As art galleries become more censorious over images of youngsters, the air of suspicion has a poisonous effect on us all, writes Tiffany Jenkins
A COUPLE of years ago, at a major modern art gallery, a sign alerted the visitor: “This room contains images that some visitors may find challenging.” Not very surprising, you might think; an art gallery today is bound to show something disturbing.
Included in the exhibition was a picture made from a photograph of a young girl, aged ten, naked. The work, entitled Spiritual America, was created by the artist Richard Prince, from a photograph of Brooke Shields, the star from the 1970s. It showed her standing in a bathtub, wearing heavy make-up, covered in oil. Although it was provocative, and an exploration of celebrity, it depicted nothing illegal.
So did we really need the warning sign? It was, after all, just a picture of a photo of a well-known young woman, nude.
Apparently we needed much more than a warning because the institution (Tate Modern) quickly removed the photograph, having sought legal advice.
Numerous other pictures of very sexual, quite nasty stuff that I don’t want to describe here remained on the walls, unchallenged. Out of them all, Spiritual America was the one deemed suspect, the one seen as obscene.
Pictures of children are very common images; just think about all your own family photographs, or any advert for a domestic product showing a happy home life.
They are also the most sensitive. Today, simple images of young kids – nude or not – can create great unease and trigger a controversy. It is a reaction that is sadly polluting the view we have of all children. We now see them through abuser-tinted glasses.
Art history is being rewritten through this prism. The Tate Gallery has announced that it is “reviewing” its policy on the display of prints by the artist Chris Ovenden. The gallery has removed them from our sight; taken them offline. This is because of the actions of the artist. Ovenden has been convicted of a serious crime: six charges of indecency with a child and one count of indecent assault. All 34 prints owned by the gallery have been removed, because the Tate states the conviction “shone a new light” on his work.
A Tate spokeswoman explained: “Until this review is complete, the images will not be available online and the works will not be available to view by appointment”. At this stage, there is no suggestion that the works feature anyone who was the victim of sexual assault.
The prints were given to the gallery in 1975 as part of a larger gift of about 3,000 works, and his art is admired; they have far fewer works of other artists. The Ovenden prints include work inspired by Alice in Wonderland and, yes, images of naked young girls. But what has changed is our view of him; not the work. The prints are not indecent, even though what he did was.
We should not confuse the actions of the artist with their work. Firstly, where would we stop? A quick glance at the history of art, and multiple paintings suddenly become suspect, and our appreciation of them tainted.
Take Degas. Can we really trust that his interest in young, female ballerinas was entirely appropriate? It certainly was not in the case of Gauguin, whose paintings depict his teenage Polynesian lovers. What about all those Greek statues of prepubescent youth in museums? Young men were seen in a very different light then to the way they are today, and they were treated differently too. The Renaissance goldsmith and sculptor Benventuo Cellini was well known for seducing young boys. He was prosecuted for sodomy. Should his pieces be removed from galleries?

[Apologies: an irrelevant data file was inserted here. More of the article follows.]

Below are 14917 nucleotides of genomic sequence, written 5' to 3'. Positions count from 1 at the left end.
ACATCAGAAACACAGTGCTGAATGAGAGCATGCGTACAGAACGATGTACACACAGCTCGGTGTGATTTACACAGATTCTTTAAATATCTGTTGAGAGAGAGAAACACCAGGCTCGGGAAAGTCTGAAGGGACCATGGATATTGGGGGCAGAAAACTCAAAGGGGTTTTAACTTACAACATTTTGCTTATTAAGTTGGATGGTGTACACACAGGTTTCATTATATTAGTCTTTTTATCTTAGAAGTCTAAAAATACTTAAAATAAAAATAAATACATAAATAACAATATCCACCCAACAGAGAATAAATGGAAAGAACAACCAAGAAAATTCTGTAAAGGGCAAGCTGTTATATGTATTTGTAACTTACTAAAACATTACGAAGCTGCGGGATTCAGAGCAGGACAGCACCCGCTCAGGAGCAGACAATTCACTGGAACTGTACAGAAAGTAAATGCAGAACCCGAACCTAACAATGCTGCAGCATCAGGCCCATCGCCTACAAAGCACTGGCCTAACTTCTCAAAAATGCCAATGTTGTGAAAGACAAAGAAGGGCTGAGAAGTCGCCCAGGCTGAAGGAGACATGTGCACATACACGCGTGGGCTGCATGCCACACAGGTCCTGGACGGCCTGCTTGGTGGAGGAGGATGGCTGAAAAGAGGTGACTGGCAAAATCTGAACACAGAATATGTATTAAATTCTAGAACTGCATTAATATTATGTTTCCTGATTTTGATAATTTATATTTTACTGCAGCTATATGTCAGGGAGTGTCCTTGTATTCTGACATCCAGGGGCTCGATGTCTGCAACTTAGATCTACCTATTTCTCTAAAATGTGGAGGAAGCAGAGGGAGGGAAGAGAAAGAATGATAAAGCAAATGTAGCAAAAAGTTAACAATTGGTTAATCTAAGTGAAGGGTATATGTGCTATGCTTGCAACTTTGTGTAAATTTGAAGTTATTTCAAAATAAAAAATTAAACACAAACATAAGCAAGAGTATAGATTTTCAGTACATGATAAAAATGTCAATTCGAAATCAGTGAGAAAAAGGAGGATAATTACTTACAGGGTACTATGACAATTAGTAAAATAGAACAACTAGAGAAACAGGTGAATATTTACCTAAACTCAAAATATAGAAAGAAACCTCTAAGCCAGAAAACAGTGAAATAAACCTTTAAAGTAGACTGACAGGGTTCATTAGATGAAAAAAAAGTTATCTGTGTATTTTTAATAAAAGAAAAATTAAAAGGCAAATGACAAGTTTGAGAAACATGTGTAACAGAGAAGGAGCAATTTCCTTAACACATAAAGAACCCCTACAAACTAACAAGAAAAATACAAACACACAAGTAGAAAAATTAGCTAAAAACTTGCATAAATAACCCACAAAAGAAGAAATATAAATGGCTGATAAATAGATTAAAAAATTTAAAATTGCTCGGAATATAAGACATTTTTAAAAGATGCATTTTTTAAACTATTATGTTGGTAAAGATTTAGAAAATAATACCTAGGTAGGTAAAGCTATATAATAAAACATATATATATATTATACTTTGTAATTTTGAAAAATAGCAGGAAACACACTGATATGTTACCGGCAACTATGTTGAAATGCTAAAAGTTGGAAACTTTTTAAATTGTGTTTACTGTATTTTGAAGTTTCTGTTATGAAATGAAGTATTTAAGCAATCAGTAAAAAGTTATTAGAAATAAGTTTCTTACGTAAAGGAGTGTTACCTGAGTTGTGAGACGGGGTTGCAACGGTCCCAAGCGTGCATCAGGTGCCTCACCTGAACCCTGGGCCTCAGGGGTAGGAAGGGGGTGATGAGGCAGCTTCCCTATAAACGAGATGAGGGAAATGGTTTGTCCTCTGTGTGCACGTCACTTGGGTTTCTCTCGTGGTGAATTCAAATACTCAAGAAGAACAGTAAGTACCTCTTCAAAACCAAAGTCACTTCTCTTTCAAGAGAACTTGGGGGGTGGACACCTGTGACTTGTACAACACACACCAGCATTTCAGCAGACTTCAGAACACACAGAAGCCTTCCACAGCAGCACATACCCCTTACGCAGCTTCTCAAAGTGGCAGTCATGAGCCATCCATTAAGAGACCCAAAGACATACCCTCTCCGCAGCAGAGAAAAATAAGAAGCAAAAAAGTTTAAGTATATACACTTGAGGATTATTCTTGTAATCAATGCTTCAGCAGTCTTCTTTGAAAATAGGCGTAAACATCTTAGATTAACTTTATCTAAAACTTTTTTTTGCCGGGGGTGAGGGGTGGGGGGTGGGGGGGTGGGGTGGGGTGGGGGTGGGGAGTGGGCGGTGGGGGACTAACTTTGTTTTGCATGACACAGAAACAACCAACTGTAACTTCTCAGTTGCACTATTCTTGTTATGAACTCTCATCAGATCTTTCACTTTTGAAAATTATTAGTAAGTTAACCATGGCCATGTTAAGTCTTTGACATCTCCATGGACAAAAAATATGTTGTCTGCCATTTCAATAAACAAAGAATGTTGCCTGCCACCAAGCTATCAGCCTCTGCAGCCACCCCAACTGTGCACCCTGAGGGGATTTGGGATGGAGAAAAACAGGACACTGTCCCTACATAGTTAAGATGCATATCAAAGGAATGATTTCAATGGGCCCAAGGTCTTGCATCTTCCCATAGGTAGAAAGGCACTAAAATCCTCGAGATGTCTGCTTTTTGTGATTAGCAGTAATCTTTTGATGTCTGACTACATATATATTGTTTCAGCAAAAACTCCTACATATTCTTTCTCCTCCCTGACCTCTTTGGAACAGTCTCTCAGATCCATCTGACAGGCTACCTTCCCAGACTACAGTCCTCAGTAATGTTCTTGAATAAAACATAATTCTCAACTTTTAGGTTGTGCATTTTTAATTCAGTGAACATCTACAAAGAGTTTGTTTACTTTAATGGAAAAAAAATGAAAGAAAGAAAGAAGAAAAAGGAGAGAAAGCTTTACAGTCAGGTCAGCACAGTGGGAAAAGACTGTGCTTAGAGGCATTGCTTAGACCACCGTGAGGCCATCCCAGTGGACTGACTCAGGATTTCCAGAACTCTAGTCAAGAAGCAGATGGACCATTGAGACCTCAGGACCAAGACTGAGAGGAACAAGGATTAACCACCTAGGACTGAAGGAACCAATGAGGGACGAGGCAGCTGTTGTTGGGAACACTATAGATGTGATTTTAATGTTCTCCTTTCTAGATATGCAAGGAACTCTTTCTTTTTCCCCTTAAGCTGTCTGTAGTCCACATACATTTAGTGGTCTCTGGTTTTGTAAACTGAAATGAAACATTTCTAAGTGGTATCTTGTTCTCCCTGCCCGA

Conflating the artist with their actions could extend well beyond suspect behaviour with children. Caravaggio was one of the greatest painters, who created spectacular work. He was also a violent individual, who murdered a man in a duel, in the summer of 1606, as well as being generally lawless. These acts were questionably bad, but should his art be put behind closed doors? No, it should not. Nor should any of it, including the Ovenden prints. Not only can the art work be separated from the actions of the artist, in order to hold the artist to account for what they did, we should not confuse the two.
The censorious outlook is not restricted to those charged with indecency. The first major hysterical reaction to pictures of young children was in the 1990s, with the American photographer Sally Mann, whose photographs of her own kids caused a furore. They are tremendous, capturing well the character of her children, and all children. There is some nudity, a direct gaze, smoking and, most importantly of all, truthfulness. But newspapers blacked out her pictures of her children, which Mann argued were “natural through the eyes of a mother, since she has seen her children in every state: happy, sad, playful, sick, bloodied, angry and even naked”.
A few years ago, at the Baltic Gallery in Gateshead, a photograph by the artist Nan Goldin was removed, and seized by police. The image, called Klara and Edda Belly-Dancing, was of two girls playing, one naked, the other partly dressed. It is a lovely picture of a delightful moment between the kids. But it is now polluted with suspicion. The gallery phoned the police about the work, no longer confident that they could display it.
Just think about what is being said here, and the consequences. It is us, normal gallery goers, who are being targeted. We are the ones that are not trusted to look at a picture of young kids. That is a vile sentiment, and one that poisons not only our appreciation of art, but how we relate to young generations.
This is about more than the Ovenden prints, although that’s enough for serious concern. This is also about how we see ourselves and how we view children. No picture of a young child is untainted by this mind-set. This, as much as the terrible actions that have been and are committed against them, will harm their innocence.